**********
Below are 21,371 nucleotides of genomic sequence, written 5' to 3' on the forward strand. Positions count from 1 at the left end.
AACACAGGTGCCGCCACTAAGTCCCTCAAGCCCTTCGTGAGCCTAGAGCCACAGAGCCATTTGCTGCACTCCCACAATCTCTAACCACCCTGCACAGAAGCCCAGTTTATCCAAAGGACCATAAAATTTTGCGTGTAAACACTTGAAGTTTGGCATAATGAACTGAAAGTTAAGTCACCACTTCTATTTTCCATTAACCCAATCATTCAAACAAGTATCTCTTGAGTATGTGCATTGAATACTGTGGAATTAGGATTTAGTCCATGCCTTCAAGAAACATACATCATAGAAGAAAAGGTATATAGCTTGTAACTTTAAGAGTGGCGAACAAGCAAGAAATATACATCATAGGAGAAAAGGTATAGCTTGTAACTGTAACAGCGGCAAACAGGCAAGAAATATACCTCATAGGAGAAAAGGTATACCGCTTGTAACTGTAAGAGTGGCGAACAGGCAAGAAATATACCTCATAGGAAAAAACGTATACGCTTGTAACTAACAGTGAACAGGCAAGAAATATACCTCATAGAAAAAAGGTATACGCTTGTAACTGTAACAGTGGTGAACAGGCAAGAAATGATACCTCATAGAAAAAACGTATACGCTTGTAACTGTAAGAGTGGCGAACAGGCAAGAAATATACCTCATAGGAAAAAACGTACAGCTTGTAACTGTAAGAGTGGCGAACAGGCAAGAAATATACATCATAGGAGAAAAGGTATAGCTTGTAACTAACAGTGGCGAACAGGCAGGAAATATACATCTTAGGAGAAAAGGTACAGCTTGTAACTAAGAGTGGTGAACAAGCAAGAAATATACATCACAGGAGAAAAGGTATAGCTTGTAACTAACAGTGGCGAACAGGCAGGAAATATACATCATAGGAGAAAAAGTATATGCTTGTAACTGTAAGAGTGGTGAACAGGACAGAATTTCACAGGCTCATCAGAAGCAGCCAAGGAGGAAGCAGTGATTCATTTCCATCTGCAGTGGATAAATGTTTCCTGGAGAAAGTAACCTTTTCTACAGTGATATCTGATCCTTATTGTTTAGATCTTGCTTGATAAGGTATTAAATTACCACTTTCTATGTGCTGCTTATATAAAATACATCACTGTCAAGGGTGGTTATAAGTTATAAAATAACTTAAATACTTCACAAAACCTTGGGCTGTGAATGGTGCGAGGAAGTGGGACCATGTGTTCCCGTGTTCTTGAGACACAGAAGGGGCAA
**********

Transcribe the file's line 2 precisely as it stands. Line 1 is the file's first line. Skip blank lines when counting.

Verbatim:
AACACAGGTGCCGCCACTAAGTCCCTCAAGCCCTTCGTGAGCCTAGAGCCACAGAGCCATTTGCTGCACTCCCACAATCTCTAACCACCCTGCACAGAAGCCCAGTTTATCCAAAGGACCATAAAATTTTGCGTGTAAACACTTGAAGTTTGGCATAATGAACTGAAAGTTAAGTCACCACTTCTATTTTCCATTAACCCAATCATTCAAACAAGTATCTCTTGAGTATGTGCATTGAATACTGTGGAATTAGGATTTAGTCCATGCCTTCAAGAAACATACATCATAGAAGAAAAGGTATATAGCTTGTAACTTTAAGAGTGGCGAACAAGCAAGAAATATACATCATAGGAGAAAAGGTATAGCTTGTAACTGTAACAGCGGCAAACAGGCAAGAAATATACCTCATAGGAGAAAAGGTATACCGCTTGTAACTGTAAGAGTGGCGAACAGGCAAGAAATATACCTCATAGGAAAAAACGTATACGCTTGTAACTAACAGTGAACAGGCAAGAAATATACCTCATAGAAAAAAGGTATACGCTTGTAACTGTAACAGTGGTGAACAGGCAAGAAATGATACCTCATAGAAAAAACGTATACGCTTGTAACTGTAAGAGTGGCGAACAGGCAAGAAATATACCTCATAGGAAAAAACGTACAGCTTGTAACTGTAAGAGTGGCGAACAGGCAAGAAATATACATCATAGGAGAAAAGGTATAGCTTGTAACTAACAGTGGCGAACAGGCAGGAAATATACATCTTAGGAGAAAAGGTACAGCTTGTAACTAAGAGTGGTGAACAAGCAAGAAATATACATCACAGGAGAAAAGGTATAGCTTGTAACTAACAGTGGCGAACAGGCAGGAAATATACATCATAGGAGAAAAAGTATATGCTTGTAACTGTAAGAGTGGTGAACAGGACAGAATTTCACAGGCTCATCAGAAGCAGCCAAGGAGGAAGCAGTGATTCATTTCCATCTGCAGTGGATAAATGTTTCCTGGAGAAAGTAACCTTTTCTACAGTGATATCTGATCCTTATTGTTTAGATCTTGCTTGATAAGGTATTAAATTACCACTTTCTATGTGCTGCTTATATAAAATACATCACTGTCAAGGGTGGTTATAAGTTATAAAATAACTTAAATACTTCACAAAACCTTGGGCTGTGAATGGTGCGAGGAAGTGGGACCATGTGTTCCCGTGTTCTTGAGACACAGAAGGGGCAA